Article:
About a month ago, a group of ladies from our church met for their quarterly Book Club meeting. This time they discussed my book, Renée of France (EP, 2013). I led the discussion. I must admit I was not really prepared, but it didn’t matter. I only had to ask one question (what did you like about this book?) and the discussion went on for the full two hours! These are some of the topics we discussed.
1. Most people said they were thankful they don’t live in the 16th century! From arranged marriages to cruel wars waging in the streets, our predecessors make our daily challenges pale in comparison. We can have a romanticized picture of the past, especially some “golden” days like the Reformation, and it’s good to see it in its proper light.
2. We also expressed our thankfulness to God for our church and the clarity of the gospel message we hear week after week. If we think the church is divided today, we can just take a look to the 16th century, when the division was not only between Roman Catholics and Protestants. There were many divisions among Protestants, besides a great variety of actual heresies, and Christians had to exercise a lot of discernment, especially when they lived, as Renée, far from any organized Protestant church.
We wondered how we would fare in her situation, without a pastor most of the time, while facing a barrage of conflicting theological information. We discussed the importance of a serious study of theology, grounded on Scriptures and on the historical creeds and confessions – something that, for various reasons, women today seem to neglect more than men.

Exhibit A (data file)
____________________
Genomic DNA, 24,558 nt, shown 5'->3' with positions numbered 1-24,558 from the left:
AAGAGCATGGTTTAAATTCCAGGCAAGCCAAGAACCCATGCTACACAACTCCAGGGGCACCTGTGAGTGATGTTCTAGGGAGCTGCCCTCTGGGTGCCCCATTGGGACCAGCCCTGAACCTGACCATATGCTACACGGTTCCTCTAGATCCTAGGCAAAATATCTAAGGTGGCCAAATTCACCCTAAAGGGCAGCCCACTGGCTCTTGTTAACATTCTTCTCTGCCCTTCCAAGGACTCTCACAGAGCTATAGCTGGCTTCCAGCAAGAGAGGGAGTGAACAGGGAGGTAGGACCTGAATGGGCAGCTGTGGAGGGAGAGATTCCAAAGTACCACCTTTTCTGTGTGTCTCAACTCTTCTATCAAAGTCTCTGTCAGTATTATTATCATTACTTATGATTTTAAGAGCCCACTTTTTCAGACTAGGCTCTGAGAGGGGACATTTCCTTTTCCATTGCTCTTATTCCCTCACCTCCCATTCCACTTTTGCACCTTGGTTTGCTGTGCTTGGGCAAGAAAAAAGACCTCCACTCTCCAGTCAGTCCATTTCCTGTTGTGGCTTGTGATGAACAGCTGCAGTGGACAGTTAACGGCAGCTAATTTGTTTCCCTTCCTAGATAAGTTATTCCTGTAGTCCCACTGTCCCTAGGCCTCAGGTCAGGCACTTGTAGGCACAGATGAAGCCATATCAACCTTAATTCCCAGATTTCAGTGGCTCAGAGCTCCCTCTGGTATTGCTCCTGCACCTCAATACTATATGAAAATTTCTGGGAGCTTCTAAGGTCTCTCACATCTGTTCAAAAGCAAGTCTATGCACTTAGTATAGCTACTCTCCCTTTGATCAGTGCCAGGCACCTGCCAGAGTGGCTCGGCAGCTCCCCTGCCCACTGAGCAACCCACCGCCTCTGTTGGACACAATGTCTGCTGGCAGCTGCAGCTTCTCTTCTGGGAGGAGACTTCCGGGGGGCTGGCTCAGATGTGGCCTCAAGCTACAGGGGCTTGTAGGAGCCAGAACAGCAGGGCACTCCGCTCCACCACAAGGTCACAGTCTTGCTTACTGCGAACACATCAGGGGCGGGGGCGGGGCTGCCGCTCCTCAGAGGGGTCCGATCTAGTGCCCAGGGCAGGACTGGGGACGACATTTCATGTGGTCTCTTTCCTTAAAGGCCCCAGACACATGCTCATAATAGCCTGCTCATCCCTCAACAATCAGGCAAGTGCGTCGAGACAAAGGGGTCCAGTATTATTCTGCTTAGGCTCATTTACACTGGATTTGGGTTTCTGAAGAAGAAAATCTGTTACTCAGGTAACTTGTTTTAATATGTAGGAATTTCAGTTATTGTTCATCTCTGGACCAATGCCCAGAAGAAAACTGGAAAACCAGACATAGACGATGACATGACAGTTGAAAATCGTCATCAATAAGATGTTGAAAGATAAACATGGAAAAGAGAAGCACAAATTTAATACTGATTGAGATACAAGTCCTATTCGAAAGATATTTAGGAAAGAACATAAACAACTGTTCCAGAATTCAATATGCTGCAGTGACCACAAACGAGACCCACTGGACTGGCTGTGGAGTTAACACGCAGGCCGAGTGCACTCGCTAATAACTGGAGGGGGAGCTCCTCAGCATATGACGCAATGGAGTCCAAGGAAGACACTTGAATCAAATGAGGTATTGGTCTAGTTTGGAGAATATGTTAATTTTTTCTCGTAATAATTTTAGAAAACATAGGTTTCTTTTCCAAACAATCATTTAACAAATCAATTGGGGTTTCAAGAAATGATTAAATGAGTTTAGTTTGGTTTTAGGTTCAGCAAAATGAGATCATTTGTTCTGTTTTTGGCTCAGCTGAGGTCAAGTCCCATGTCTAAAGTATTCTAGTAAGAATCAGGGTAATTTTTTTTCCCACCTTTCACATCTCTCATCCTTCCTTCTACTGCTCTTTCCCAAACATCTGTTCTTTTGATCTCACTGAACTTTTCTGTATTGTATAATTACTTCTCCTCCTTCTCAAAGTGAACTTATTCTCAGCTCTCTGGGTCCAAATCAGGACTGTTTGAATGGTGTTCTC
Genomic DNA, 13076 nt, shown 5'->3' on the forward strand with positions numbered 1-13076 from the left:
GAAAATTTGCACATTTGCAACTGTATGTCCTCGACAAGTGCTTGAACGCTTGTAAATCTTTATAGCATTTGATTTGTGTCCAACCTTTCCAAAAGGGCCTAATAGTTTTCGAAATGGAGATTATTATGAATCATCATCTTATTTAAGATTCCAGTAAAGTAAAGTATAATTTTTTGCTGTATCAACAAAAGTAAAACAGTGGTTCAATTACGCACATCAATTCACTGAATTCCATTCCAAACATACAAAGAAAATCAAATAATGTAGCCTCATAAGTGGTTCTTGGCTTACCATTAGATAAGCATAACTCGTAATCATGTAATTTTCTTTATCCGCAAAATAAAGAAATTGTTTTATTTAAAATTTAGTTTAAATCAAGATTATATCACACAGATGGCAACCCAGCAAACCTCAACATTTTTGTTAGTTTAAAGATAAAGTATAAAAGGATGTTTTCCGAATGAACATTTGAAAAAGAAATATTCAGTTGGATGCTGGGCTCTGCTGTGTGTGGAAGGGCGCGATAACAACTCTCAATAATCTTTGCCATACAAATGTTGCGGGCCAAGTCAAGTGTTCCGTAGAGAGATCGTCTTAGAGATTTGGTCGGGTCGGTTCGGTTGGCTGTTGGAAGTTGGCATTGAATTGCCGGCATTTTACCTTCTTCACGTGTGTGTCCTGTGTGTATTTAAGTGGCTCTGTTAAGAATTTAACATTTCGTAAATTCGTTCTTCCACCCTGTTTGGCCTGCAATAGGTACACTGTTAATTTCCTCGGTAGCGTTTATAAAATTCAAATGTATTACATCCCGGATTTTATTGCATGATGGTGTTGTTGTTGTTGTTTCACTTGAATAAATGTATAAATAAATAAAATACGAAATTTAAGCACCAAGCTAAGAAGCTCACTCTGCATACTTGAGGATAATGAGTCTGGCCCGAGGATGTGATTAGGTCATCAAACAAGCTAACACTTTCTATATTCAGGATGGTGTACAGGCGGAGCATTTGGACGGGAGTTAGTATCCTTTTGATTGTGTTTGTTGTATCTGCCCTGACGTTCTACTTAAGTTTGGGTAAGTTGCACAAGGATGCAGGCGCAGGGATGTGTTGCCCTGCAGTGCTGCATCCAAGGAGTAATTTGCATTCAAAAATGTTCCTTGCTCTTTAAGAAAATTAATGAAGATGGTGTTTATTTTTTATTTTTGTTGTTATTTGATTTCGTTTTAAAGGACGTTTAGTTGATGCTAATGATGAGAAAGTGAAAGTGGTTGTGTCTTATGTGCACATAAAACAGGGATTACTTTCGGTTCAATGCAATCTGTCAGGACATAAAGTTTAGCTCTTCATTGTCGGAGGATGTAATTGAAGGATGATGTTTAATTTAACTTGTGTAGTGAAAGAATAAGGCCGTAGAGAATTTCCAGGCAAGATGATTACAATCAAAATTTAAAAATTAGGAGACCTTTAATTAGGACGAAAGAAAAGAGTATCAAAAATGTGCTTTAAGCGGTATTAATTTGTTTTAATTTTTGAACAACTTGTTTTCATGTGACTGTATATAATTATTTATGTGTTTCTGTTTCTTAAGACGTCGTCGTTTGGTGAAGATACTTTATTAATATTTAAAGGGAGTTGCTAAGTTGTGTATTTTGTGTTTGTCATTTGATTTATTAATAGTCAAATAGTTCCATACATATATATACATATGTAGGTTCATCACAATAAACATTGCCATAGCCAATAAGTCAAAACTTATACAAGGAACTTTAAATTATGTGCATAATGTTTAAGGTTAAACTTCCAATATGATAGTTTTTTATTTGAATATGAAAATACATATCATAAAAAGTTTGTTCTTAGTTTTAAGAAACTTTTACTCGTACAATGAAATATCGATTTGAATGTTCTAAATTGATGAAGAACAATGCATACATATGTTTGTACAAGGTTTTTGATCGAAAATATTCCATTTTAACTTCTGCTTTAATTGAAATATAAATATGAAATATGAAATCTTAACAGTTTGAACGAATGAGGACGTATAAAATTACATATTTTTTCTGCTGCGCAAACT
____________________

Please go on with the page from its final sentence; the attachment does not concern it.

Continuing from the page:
3. We talked about the involvement of women in the Reformation. Far from being passive spectators, women (especially of the nobility) were active and vocal, often taking enormous risks. Some brought their husbands to the Protestant faith, partially because they had time to study theology while their husbands were busy fighting wars. In Calvin’s correspondence we read about women abused by their unbelieving husbands. Some of them had to leave to save their lives. A few stayed and convinced the husbands to embrace the Protestant faith.In France, the involvement spread to women of every social status. Sadly, sometimes politics weighed too heavily in this situation.
4. We discussed also the brief life of a Reformation movement in Italy. We rarely speak about an Italian Reformation, but the same ideas that sparked the Reformation in Europe had been brewing in Italy for a long time, especially in Augustinian circles. Later, small nucleus of active Protestants met regularly but quietly in cities such as Ferrara, Lucca, and Neaples.
5. We agreed on the importance of learning church history, to go beyond simplistic explanations and really understand the issues that moved our church family of the past. This small book sheds some light on the position of the Roman Catholic Church during the Reformation and on the true struggle Protestants had to face. Some ladies of Huguenot descent were grateful for this chance to learn more about their heritage.